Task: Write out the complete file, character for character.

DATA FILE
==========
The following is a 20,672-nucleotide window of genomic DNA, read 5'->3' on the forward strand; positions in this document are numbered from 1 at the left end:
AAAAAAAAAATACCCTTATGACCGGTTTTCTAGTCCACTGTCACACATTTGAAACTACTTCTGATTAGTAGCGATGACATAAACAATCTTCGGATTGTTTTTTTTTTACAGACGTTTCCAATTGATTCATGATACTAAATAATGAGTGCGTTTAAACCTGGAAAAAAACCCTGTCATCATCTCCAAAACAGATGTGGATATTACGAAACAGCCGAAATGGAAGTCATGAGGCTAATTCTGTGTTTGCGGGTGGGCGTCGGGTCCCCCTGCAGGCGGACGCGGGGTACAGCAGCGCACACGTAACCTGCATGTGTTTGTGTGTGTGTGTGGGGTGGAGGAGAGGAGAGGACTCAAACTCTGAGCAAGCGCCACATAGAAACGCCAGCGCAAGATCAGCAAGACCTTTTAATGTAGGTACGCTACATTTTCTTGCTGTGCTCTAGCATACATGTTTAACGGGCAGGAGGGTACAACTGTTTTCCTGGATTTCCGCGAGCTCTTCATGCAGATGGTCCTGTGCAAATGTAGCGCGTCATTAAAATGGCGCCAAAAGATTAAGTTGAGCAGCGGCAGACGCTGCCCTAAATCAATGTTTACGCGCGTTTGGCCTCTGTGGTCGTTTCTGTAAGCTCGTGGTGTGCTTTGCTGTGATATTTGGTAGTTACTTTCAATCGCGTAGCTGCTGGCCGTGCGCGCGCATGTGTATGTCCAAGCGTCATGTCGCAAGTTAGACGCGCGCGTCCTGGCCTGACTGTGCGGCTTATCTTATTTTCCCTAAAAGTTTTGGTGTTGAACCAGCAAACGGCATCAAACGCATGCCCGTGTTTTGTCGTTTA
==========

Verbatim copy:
The following is a 20,672-nucleotide window of genomic DNA, read 5'->3' on the forward strand; positions in this document are numbered from 1 at the left end:
AAAAAAAAAATACCCTTATGACCGGTTTTCTAGTCCACTGTCACACATTTGAAACTACTTCTGATTAGTAGCGATGACATAAACAATCTTCGGATTGTTTTTTTTTTACAGACGTTTCCAATTGATTCATGATACTAAATAATGAGTGCGTTTAAACCTGGAAAAAAACCCTGTCATCATCTCCAAAACAGATGTGGATATTACGAAACAGCCGAAATGGAAGTCATGAGGCTAATTCTGTGTTTGCGGGTGGGCGTCGGGTCCCCCTGCAGGCGGACGCGGGGTACAGCAGCGCACACGTAACCTGCATGTGTTTGTGTGTGTGTGTGGGGTGGAGGAGAGGAGAGGACTCAAACTCTGAGCAAGCGCCACATAGAAACGCCAGCGCAAGATCAGCAAGACCTTTTAATGTAGGTACGCTACATTTTCTTGCTGTGCTCTAGCATACATGTTTAACGGGCAGGAGGGTACAACTGTTTTCCTGGATTTCCGCGAGCTCTTCATGCAGATGGTCCTGTGCAAATGTAGCGCGTCATTAAAATGGCGCCAAAAGATTAAGTTGAGCAGCGGCAGACGCTGCCCTAAATCAATGTTTACGCGCGTTTGGCCTCTGTGGTCGTTTCTGTAAGCTCGTGGTGTGCTTTGCTGTGATATTTGGTAGTTACTTTCAATCGCGTAGCTGCTGGCCGTGCGCGCGCATGTGTATGTCCAAGCGTCATGTCGCAAGTTAGACGCGCGCGTCCTGGCCTGACTGTGCGGCTTATCTTATTTTCCCTAAAAGTTTTGGTGTTGAACCAGCAAACGGCATCAAACGCATGCCCGTGTTTTGTCGTTTA